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Statement of Purpose

The Campaign for Peace and Democracy works to advance a new, progressive and non-militaristic U.S. foreign policy — one that encourages democracy and social justice by promoting solidarity with activists and progressive movements throughout the world. We stand in opposition to existing U.S. foreign policy, which is based on domination, militarism, fear of popular struggles, enforcement of an inequitable and cruel global economy, and — despite the democratic rhetoric — persistent support for authoritarian regimes.

Founded in 1982, CPD opposed the Cold War by calling for "detente from below." It engaged Western peace activists in the defense of the rights of democratic dissidents in the Soviet Union and Eastern Europe, and enlisted East-bloc human rights activists against anti-democratic U.S. policies in countries like Nicaragua and Chile. Today, there is a growing awareness among many Americans that U.S. foreign policy, particularly the so-called war on terror, offers only a prospect of endless militarization and actually serves to strengthen dictatorship, political fundamentalism and terrorism throughout the world. They also sense that a powerfully enhanced national security state of secrecy, surveillance, "kill lists," and indefinite detention poses a mortal threat to democracy at home. Millions realize too that this country's bloated military budget starves essential social programs. We propose a new foreign policy based on the following principles:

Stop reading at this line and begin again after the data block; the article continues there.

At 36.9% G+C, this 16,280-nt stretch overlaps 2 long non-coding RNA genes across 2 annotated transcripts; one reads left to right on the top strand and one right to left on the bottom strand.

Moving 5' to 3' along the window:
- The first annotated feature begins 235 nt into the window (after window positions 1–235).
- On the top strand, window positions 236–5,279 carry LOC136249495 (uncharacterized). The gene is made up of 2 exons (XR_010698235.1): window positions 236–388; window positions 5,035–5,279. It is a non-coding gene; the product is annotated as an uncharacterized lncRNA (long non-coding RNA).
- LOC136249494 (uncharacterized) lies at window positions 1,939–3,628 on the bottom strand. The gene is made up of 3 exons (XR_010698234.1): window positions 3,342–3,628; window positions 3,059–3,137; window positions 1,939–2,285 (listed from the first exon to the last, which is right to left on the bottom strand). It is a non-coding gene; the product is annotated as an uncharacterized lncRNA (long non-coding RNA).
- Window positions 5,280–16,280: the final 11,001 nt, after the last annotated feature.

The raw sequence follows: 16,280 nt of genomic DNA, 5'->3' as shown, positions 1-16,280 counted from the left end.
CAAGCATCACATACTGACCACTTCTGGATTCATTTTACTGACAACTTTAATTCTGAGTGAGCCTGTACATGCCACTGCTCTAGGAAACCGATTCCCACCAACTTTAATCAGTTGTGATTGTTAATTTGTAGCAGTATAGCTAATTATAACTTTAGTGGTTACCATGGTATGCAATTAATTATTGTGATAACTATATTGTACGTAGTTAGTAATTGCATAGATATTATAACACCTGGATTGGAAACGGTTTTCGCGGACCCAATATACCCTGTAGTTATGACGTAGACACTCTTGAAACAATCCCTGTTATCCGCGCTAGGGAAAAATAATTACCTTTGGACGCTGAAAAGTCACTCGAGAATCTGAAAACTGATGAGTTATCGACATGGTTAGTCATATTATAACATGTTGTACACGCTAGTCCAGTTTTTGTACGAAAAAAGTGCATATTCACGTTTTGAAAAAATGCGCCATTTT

A U.S. government that carried out a foreign and domestic policy based on these principles would be radically different from the one we have now. Only under such a government would this country be in a position to honestly and consistently foster democracy and progressive social transformation around the world. It could do this by encouraging democratic forces aimed at empowering ordinary people, not unrepresentative elites, and by itself providing an example of genuine democracy. Some of these democratic forces exist today, others have yet to arise, but all would be strengthened if the United States were to abandon its current imperial foreign policy.